With banks wary of pot, Colorado again trying to create financial co-ops for marijuana money
DENVER - Colorado is trying again to set up the world's first financial system for marijuana in an attempt to move the pot industry away from its cash-only roots.
A bill up for its first hearing Thursday is prompted by frustration with recent marijuana banking guidance from the Treasury Department. Banks and the pot industry say the guidance is inadequate because it gives financial institutions no confidence that they can serve the marijuana industry without running afoul of federal law.
"This is cracking the whip and really sending a flare up to the feds to make sure that they understand that this is a pressing issue," said Rep. Jonathan Singer, D-Longmont and sponsor of the bill.
The measure would allow state-licensed marijuana businesses to create a financial co-op, sort of an uninsured credit union. The co-ops would be overseen by Colorado's Division of Financial Services and expressly prohibited from calling themselves "banks" or "credit unions," though they could provide credit and checking and other traditional financial services.
The pot co-ops also would have to comply with the new federal requirements on banking for the marijuana industry, including filing detailed reports to show that sales revenue is not ending up in the hands of criminal organizations.
State lawmakers tried but failed two years ago to set up a state-chartered bank for the marijuana industry. The effort was abandoned as unworkable.
"The banking issue is a huge problem," said Sen. Pat Steadman, D-Denver, who sponsored the failed banking plan two years ago. Steadman said the problem has only grown, so he signed on for another effort.
"We want an audit trail. We want to know they're paying their taxes correctly. And when they're operating on a cash-only basis, that's a huge problem," Steadman said.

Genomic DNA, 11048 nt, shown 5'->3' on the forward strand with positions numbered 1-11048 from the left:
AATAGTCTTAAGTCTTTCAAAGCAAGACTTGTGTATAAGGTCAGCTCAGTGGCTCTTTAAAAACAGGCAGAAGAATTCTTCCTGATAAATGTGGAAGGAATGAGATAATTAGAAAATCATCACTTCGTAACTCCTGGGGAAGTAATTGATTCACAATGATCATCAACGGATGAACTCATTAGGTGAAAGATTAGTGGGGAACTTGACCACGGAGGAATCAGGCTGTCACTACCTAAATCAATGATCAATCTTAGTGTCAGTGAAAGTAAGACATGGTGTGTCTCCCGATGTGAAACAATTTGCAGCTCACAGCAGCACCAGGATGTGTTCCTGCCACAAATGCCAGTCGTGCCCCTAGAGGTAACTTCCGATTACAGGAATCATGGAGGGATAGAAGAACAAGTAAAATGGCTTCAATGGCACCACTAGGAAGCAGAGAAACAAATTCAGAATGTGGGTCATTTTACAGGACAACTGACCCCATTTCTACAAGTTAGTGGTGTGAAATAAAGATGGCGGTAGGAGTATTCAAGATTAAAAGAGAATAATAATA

Banking services have been a top priority for the marijuana lobby for years in Colorado. Earlier this month, marijuana industry workers briefed lawmakers on their continuing headaches operating without a bank. Industry workers told of being scared to walk to their cars at the end of the day carrying large amounts of cash.
"It is very easy to see somebody get killed over this issue," said Michael Elliott, head of the Denver-based Marijuana Industry Group. "It's really just a matter of time before something happens."
Elan Nelson, a business strategist for the Medicine Man dispensary in northeast Denver, told lawmakers the federal guidance has done little to alleviate the problem.
"We're not seeing any change whatsoever," she said. "A lot of my colleagues will call around to the banks periodically to see if anyone is taking their business. And the standard answer is simply, 'No.' Nothing's changed. Nothing's been fixed."
Under the federal guidance, banks must review state license applications for marijuana customers, request information about the business, develop an understanding of the types of products to be sold and monitor publicly available sources for any negative information about the business.
The American Bankers Association has said banks will be comfortable serving marijuana businesses only if federal prohibitions on the drug are changed in law.
House Bill 1398: http://bit.ly/R5seJf
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